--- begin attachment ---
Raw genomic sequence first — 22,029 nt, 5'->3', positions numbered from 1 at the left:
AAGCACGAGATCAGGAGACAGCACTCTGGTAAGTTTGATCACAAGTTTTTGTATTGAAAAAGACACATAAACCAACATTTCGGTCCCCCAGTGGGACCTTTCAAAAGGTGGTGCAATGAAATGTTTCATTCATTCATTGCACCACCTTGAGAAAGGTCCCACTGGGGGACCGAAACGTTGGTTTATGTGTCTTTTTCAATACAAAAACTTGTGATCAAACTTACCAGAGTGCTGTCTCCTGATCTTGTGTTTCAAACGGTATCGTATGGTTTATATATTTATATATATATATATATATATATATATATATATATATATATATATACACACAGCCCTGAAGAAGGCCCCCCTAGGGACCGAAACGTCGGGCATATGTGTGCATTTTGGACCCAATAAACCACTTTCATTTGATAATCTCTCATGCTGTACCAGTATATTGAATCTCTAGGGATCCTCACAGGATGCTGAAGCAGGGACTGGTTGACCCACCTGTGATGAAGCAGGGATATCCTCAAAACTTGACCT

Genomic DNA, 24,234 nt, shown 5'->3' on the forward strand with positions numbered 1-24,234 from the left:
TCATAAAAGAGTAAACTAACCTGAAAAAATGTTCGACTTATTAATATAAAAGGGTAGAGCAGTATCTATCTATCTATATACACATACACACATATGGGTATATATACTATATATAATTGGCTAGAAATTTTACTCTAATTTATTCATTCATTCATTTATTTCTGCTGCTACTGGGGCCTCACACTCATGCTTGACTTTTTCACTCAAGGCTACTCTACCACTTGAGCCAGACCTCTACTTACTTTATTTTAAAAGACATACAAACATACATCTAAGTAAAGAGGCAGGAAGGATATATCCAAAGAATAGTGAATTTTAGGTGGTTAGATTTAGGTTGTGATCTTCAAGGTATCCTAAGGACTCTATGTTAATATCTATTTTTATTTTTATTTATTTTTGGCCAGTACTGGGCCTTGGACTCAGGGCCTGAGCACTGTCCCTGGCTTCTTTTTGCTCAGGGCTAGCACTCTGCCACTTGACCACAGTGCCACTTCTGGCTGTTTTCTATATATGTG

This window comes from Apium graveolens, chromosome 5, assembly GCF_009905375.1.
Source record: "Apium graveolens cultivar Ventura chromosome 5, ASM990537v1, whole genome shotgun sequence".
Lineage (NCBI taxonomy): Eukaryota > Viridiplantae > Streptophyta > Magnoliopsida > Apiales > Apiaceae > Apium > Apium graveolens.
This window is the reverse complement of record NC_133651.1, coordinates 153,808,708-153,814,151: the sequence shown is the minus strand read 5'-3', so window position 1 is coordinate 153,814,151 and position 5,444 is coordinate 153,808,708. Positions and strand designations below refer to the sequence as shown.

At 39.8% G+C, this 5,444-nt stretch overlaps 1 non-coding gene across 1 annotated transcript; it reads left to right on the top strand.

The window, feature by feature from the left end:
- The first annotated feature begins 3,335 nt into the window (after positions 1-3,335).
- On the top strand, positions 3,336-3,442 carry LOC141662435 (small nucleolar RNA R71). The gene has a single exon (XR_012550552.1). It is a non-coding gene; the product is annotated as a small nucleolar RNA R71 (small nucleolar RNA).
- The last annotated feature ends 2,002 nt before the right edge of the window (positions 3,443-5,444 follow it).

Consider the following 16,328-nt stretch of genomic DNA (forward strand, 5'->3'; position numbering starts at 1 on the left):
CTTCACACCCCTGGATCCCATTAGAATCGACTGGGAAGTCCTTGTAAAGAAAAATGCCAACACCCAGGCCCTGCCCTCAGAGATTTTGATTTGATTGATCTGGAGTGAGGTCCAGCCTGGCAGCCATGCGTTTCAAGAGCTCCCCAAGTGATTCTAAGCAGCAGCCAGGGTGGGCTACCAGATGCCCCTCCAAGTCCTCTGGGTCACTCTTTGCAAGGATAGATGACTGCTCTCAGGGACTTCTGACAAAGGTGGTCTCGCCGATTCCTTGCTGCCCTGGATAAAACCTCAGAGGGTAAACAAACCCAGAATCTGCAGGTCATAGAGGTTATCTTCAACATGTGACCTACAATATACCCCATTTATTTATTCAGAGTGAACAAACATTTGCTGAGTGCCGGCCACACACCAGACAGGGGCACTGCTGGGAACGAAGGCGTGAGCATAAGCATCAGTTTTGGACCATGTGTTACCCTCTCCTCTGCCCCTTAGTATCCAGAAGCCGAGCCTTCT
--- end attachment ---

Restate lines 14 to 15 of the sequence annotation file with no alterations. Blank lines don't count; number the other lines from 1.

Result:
Consider the following 16,328-nt stretch of genomic DNA (forward strand, 5'->3'; position numbering starts at 1 on the left):
CTTCACACCCCTGGATCCCATTAGAATCGACTGGGAAGTCCTTGTAAAGAAAAATGCCAACACCCAGGCCCTGCCCTCAGAGATTTTGATTTGATTGATCTGGAGTGAGGTCCAGCCTGGCAGCCATGCGTTTCAAGAGCTCCCCAAGTGATTCTAAGCAGCAGCCAGGGTGGGCTACCAGATGCCCCTCCAAGTCCTCTGGGTCACTCTTTGCAAGGATAGATGACTGCTCTCAGGGACTTCTGACAAAGGTGGTCTCGCCGATTCCTTGCTGCCCTGGATAAAACCTCAGAGGGTAAACAAACCCAGAATCTGCAGGTCATAGAGGTTATCTTCAACATGTGACCTACAATATACCCCATTTATTTATTCAGAGTGAACAAACATTTGCTGAGTGCCGGCCACACACCAGACAGGGGCACTGCTGGGAACGAAGGCGTGAGCATAAGCATCAGTTTTGGACCATGTGTTACCCTCTCCTCTGCCCCTTAGTATCCAGAAGCCGAGCCTTCT